“This celebration would not be complete without recognizing two very special people,” Ilitch said, “who have demonstrated love for their hometown in countless ways, and who have always believed that winning sports teams and amazing entertainment venues bring people together. … Two people whose hard work, passion, commitment, (and) larger-than-life imagination have brought us here today – my parents, Mike and Marian Ilitch.”

The sports and entertainment district, which will see the construction of 14 new buildings created concurrently, will cover more than 50 city blocks and be larger than The Loop in downtown Chicago.

The new arena will be a deconstructed design with a glass-roofed concourse, offices, retail shops and restaurants in separate buildings outside the arena. The ancillary shops and restaurants will be available all the time, even when the arena – which will have 46 suites and seat 19,789 fans for Red Wings games – isn’t being used for hockey or events.

The arena will sit in the middle of nearly 13-acres, located west of Woodward and east of Clifford Street with Henry Street to the south and Sproat Street to the north. The Woodward overpass that spans across I-75 will be rebuilt to include storefronts along the actual roadway.

“We think it’s a paradigm shift in how arenas have been designed and built in America for decades,” Ilitch said. “Really the genesis of a lot of thinking was first we wanted something that was a unique fit for this community, Detroit, and when you look at the site it’s pretty much devoid of any structures.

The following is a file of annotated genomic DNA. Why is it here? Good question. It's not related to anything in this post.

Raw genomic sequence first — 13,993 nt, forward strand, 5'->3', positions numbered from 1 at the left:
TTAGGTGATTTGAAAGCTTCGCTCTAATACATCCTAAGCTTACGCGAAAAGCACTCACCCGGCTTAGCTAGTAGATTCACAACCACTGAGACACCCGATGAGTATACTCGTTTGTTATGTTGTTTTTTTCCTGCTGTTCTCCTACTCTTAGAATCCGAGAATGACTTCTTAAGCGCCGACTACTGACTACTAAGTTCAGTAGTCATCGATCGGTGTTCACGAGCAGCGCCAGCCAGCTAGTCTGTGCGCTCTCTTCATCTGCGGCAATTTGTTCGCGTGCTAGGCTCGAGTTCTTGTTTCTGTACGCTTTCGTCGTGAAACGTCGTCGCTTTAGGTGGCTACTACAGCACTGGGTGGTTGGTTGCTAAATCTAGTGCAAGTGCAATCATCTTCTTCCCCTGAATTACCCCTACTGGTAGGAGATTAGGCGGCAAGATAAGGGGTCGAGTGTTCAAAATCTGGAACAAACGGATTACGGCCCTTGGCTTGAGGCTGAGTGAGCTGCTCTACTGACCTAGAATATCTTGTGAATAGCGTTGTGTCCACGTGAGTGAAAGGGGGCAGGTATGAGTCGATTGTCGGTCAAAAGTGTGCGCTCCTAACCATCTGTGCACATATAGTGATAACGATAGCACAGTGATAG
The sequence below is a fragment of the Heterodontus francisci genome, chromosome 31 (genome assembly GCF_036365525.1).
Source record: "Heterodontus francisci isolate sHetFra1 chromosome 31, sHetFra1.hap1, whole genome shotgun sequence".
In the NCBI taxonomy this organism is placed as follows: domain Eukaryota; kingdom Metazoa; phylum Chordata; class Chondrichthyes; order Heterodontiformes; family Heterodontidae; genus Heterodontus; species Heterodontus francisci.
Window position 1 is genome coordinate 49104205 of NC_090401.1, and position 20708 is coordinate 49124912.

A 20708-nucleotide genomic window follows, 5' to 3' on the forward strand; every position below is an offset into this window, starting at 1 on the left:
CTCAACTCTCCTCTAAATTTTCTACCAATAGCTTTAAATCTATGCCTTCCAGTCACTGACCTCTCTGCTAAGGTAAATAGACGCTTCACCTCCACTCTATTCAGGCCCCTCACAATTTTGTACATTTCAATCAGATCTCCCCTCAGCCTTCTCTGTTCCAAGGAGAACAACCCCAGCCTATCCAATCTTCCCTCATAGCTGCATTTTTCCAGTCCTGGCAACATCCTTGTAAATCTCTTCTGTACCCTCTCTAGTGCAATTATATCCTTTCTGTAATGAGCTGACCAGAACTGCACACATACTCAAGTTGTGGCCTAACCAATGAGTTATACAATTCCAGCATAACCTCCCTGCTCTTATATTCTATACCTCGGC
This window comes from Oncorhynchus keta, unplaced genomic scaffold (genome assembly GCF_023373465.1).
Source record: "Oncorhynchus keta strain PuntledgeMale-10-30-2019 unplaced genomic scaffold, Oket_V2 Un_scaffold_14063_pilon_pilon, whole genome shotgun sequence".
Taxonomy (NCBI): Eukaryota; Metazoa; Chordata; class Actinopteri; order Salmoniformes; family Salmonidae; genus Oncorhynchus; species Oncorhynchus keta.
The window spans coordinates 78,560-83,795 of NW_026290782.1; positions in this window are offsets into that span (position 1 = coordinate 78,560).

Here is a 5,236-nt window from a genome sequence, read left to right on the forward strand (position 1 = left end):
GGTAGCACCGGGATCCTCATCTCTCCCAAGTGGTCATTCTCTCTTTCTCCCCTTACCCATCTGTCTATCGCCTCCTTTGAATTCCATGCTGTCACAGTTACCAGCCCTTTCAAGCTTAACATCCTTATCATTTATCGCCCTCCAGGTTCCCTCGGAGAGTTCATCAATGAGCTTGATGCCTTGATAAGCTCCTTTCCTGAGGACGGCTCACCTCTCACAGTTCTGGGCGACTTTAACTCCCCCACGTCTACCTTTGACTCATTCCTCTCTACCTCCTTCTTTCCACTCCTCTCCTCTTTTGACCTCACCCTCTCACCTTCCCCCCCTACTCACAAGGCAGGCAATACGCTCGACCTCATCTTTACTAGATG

“If you look at trends in professional sports over the last 10-15 years they’re all starting to build villages and extensions around their existing venues. We want to have a village. We want to build out this wide-open space in downtown Detroit. It makes sense to pull a lot of those ancillary uses that are usually buried in a big, rectangular box of an arena, the old design, the way things have been done to date have sort of been jammed into the bowl and under the seats. Often times those ancillary uses like clubs and team store and team offices are in irregular-shaped spaces, windowless places and not great spaces. So we said, ‘It probably makes the best sense for our community to pull all of those ancillary uses out of the big box and to build them separately. They can be open 365 days a year, which is a tremendous benefit to our community.”

Former Red Wings forward Kris Draper and senior vice president Jim Devellano were among the handful of team officials at Thursday's groundbreaking ceremony at the site of the future arena. (Photo by Dave Reginek/Detroit Red Wings)

The Red Wings players are very excited for the prospects of playing inside a new arena, the third such home building in team history, which started with Olympia Stadium in 1927.

As someone who was born and raised in Detroit, 24-year-old defenseman Danny DeKeyser has a keen interest in the new development.